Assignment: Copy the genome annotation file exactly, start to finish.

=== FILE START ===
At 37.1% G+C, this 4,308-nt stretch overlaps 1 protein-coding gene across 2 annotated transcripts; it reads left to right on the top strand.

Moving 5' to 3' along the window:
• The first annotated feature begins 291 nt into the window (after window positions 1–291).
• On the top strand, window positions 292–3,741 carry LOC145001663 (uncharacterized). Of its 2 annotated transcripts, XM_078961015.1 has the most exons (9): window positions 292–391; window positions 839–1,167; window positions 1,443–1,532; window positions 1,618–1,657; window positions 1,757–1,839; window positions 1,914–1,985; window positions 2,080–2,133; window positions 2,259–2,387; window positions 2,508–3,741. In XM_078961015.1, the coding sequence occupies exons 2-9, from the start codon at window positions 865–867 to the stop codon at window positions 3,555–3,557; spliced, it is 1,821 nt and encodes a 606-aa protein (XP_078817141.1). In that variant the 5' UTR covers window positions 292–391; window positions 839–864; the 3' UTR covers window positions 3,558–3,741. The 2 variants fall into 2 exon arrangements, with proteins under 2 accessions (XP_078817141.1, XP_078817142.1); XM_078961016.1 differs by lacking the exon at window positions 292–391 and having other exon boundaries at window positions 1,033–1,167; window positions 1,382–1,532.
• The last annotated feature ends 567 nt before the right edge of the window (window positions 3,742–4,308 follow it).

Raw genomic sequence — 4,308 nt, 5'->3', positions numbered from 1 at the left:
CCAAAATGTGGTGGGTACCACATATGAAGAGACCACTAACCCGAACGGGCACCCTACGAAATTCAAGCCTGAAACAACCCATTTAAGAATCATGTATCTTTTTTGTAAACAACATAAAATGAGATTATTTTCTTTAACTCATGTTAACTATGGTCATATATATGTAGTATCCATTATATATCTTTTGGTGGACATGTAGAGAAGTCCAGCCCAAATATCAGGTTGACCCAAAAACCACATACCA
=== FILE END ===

At 37.1% G+C, this 4,308-nt stretch overlaps 1 protein-coding gene across 2 annotated transcripts; it reads left to right on the top strand.

Moving 5' to 3' along the window:
• The first annotated feature begins 291 nt into the window (after window positions 1–291).
• On the top strand, window positions 292–3,741 carry LOC145001663 (uncharacterized). Of its 2 annotated transcripts, XM_078961015.1 has the most exons (9): window positions 292–391; window positions 839–1,167; window positions 1,443–1,532; window positions 1,618–1,657; window positions 1,757–1,839; window positions 1,914–1,985; window positions 2,080–2,133; window positions 2,259–2,387; window positions 2,508–3,741. In XM_078961015.1, the coding sequence occupies exons 2-9, from the start codon at window positions 865–867 to the stop codon at window positions 3,555–3,557; spliced, it is 1,821 nt and encodes a 606-aa protein (XP_078817141.1). In that variant the 5' UTR covers window positions 292–391; window positions 839–864; the 3' UTR covers window positions 3,558–3,741. The 2 variants fall into 2 exon arrangements, with proteins under 2 accessions (XP_078817141.1, XP_078817142.1); XM_078961016.1 differs by lacking the exon at window positions 292–391 and having other exon boundaries at window positions 1,033–1,167; window positions 1,382–1,532.
• The last annotated feature ends 567 nt before the right edge of the window (window positions 3,742–4,308 follow it).

Raw genomic sequence — 4,308 nt, 5'->3', positions numbered from 1 at the left:
CCAAAATGTGGTGGGTACCACATATGAAGAGACCACTAACCCGAACGGGCACCCTACGAAATTCAAGCCTGAAACAACCCATTTAAGAATCATGTATCTTTTTTGTAAACAACATAAAATGAGATTATTTTCTTTAACTCATGTTAACTATGGTCATATATATGTAGTATCCATTATATATCTTTTGGTGGACATGTAGAGAAGTCCAGCCCAAATATCAGGTTGACCCAAAAACCACATACCA